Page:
Empirical investigations into sampling approaches for population surveillance emphasises the need to consider general population distributions and uniformity of certain parameters within localities when selecting sampling methods (16, 25). While 1% samples drawn from reference datasets using different sampling approaches can represent the reference data well, distribution of parameters has been shown to be an important consideration. For example, consistent and approximately normal distribution of gender means that the proportion of males in a population can be well represented irrespective of the sampling approach. In contrast, parameters with more skewed and inconsistent distributions, such as education, are more difficult to capture. Modelling of multistage HDSS-style sampling approaches appear to perform inconsistently with regard to reliability and representativity of various demographic and health parameters, emphasising the need to consider general population distributions and uniformity of certain parameters within localities when selecting methods. As with sample size, there is unlikely to be a simple, ‘one-size-fits-all’ sampling technique that can satisfy all needs of survey design, therefore compromises, which are informed by empirical evidence, are necessary.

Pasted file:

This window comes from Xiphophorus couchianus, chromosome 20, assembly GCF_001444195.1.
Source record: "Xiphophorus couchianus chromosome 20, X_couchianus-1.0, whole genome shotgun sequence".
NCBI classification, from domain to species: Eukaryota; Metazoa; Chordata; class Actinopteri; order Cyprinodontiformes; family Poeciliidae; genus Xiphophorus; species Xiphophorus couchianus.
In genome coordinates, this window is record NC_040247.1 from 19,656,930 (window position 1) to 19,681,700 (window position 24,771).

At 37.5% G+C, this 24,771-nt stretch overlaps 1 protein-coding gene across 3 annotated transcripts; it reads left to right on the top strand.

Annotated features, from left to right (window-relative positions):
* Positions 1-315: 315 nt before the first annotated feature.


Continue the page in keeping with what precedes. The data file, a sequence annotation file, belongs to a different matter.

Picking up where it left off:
In terms of the generalisability of HDSS data to wider national populations, empirical comparisons with Demographic and Health Survey (DHS) data have shown that population composition and certain mortality risk factors identified in HDSSs are broadly applicable to regional and national populations (2628). It appears from these investigations that HDSSs have more scope to detect the extent of local variations in population composition and health status than DHS methods, which average out local variations across regions or nations. As was the case for the sampling technique, general population distributions and uniformity of certain parameters within localities are important determinants of whether locally derived estimates can be applied nationally, and vice versa. The differing yet complementary characteristics of DHS and HDSS mean that, when combined, these two data sources have the potential to characterise national population composition and health status as well as the extent of local variation – both of which are important for health monitoring and planning. Moving on from discontinuous thinking about data sources and continually drawing comparisons, there is room for further investigations into how data from different sources, such as HDSSs and DHSs, could be combined to provide more complete pictures of population health and maximise the potential utility of existing data in supporting developing-country health systems (2629).